The European Food Safety Authority (EFSA)’s Panel on Biological Hazards (BIOHAZ) found that while food may be contaminated by MRSA, there is currently no evidence that eating or handling contaminated food may lead to an increased risk of humans becoming healthy carriers or infected with the bacterium.
In the case of food-producing animals, a specific type of MRSA, called CC398, has emerged and is most often carried without symptoms by intensively reared animals.
While various types of MRSA, including the strain CC398, can be found in slaughterhouses and on raw meat, the Panel stated that, based on current data, the risk of infection for slaughterhouse workers and persons handling meat appears to be low.
The Panel said though that further work should be performed on harmonising methods throughout the bloc for sampling, detecting and quantifying MRSA in humans and animals, and for detecting MRSA as a contaminant in food, and in the environment.
Meanwhile, UK organic group, the Soil Association, last week claimed that a documentary it had commissioned in conjunction with Compassion in World Farming exposes the rise of a new strain of MRSA in pigs, and its link to the overuse of antibiotics on intensive farms.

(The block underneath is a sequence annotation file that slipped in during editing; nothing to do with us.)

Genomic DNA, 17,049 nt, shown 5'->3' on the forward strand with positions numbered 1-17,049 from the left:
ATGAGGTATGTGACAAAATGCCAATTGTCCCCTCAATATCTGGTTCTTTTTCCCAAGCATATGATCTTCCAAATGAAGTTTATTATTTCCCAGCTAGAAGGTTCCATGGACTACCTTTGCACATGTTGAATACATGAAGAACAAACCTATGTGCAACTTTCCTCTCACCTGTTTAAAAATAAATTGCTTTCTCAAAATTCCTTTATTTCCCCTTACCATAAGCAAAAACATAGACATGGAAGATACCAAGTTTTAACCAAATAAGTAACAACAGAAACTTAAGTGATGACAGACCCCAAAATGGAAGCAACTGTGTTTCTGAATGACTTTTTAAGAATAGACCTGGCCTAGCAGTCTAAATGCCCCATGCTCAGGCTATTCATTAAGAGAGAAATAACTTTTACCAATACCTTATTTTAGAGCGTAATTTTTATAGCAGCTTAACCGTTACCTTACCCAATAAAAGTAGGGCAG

'Sick as a pig' was filmed in the Netherlands, one of the countries, according to the Soil Association, most seriously affected by this farm-animal MRSA.
The group said the documentary found that 40 per cent of Dutch pigs and up to 50 per cent of Dutch pig farmers are now carrying the new strain, which is also spreading to the wider population: “It now causes almost one in three cases of MRSA treated in Dutch hospitals.”
According to the Soil Association, approximately 60 per cent of the pig meat eaten in the UK comes from the Netherlands and other countries which have MRSA in their pig herds: “A Dutch government study has found that about 10 per cent of Dutch pork is contaminated with MRSA, yet the UK has introduced no controls on imports,” added the organic body.
Richard Young, Soil Association policy advisor, claims the British government is burying its head in the sand and is wasting a critical opportunity to prevent farm-animal MRSA getting a hold in the UK: “Decisive action could reduce risks to human health, costs to the NHS and avoid another potentially devastating food-safety crisis,” he added.